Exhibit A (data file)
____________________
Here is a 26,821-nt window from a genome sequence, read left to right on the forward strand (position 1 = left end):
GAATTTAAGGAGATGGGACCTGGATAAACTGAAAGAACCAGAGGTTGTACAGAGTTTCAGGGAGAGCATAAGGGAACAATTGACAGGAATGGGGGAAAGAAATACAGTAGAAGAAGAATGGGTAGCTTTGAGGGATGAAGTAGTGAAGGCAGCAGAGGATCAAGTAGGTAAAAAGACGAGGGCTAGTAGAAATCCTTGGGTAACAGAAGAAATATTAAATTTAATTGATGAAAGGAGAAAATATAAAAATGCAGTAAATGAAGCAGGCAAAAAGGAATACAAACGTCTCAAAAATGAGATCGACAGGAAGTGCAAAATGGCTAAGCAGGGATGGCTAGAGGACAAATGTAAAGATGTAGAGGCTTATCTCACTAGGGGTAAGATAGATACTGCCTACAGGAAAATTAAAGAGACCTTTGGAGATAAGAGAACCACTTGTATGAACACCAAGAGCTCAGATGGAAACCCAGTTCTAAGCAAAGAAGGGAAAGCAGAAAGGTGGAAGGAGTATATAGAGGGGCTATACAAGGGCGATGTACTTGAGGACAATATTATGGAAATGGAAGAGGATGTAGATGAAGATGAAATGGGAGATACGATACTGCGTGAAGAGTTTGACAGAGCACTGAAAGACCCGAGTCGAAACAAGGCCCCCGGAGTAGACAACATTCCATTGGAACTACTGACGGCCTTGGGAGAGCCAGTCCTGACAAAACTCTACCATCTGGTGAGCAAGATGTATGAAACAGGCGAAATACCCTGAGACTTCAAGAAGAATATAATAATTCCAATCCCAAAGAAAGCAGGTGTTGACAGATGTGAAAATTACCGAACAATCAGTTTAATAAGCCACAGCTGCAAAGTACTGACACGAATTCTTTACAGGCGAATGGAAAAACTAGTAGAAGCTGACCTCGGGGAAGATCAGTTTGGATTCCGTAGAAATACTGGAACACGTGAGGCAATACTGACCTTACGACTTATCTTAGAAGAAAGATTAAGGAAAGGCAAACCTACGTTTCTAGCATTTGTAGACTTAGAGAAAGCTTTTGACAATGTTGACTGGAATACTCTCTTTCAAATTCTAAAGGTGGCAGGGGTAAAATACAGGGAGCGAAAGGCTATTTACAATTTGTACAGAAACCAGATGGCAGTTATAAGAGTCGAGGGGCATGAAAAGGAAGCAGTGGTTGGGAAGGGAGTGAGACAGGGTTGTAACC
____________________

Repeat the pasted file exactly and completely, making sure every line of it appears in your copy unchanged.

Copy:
Here is a 26,821-nt window from a genome sequence, read left to right on the forward strand (position 1 = left end):
GAATTTAAGGAGATGGGACCTGGATAAACTGAAAGAACCAGAGGTTGTACAGAGTTTCAGGGAGAGCATAAGGGAACAATTGACAGGAATGGGGGAAAGAAATACAGTAGAAGAAGAATGGGTAGCTTTGAGGGATGAAGTAGTGAAGGCAGCAGAGGATCAAGTAGGTAAAAAGACGAGGGCTAGTAGAAATCCTTGGGTAACAGAAGAAATATTAAATTTAATTGATGAAAGGAGAAAATATAAAAATGCAGTAAATGAAGCAGGCAAAAAGGAATACAAACGTCTCAAAAATGAGATCGACAGGAAGTGCAAAATGGCTAAGCAGGGATGGCTAGAGGACAAATGTAAAGATGTAGAGGCTTATCTCACTAGGGGTAAGATAGATACTGCCTACAGGAAAATTAAAGAGACCTTTGGAGATAAGAGAACCACTTGTATGAACACCAAGAGCTCAGATGGAAACCCAGTTCTAAGCAAAGAAGGGAAAGCAGAAAGGTGGAAGGAGTATATAGAGGGGCTATACAAGGGCGATGTACTTGAGGACAATATTATGGAAATGGAAGAGGATGTAGATGAAGATGAAATGGGAGATACGATACTGCGTGAAGAGTTTGACAGAGCACTGAAAGACCCGAGTCGAAACAAGGCCCCCGGAGTAGACAACATTCCATTGGAACTACTGACGGCCTTGGGAGAGCCAGTCCTGACAAAACTCTACCATCTGGTGAGCAAGATGTATGAAACAGGCGAAATACCCTGAGACTTCAAGAAGAATATAATAATTCCAATCCCAAAGAAAGCAGGTGTTGACAGATGTGAAAATTACCGAACAATCAGTTTAATAAGCCACAGCTGCAAAGTACTGACACGAATTCTTTACAGGCGAATGGAAAAACTAGTAGAAGCTGACCTCGGGGAAGATCAGTTTGGATTCCGTAGAAATACTGGAACACGTGAGGCAATACTGACCTTACGACTTATCTTAGAAGAAAGATTAAGGAAAGGCAAACCTACGTTTCTAGCATTTGTAGACTTAGAGAAAGCTTTTGACAATGTTGACTGGAATACTCTCTTTCAAATTCTAAAGGTGGCAGGGGTAAAATACAGGGAGCGAAAGGCTATTTACAATTTGTACAGAAACCAGATGGCAGTTATAAGAGTCGAGGGGCATGAAAAGGAAGCAGTGGTTGGGAAGGGAGTGAGACAGGGTTGTAACC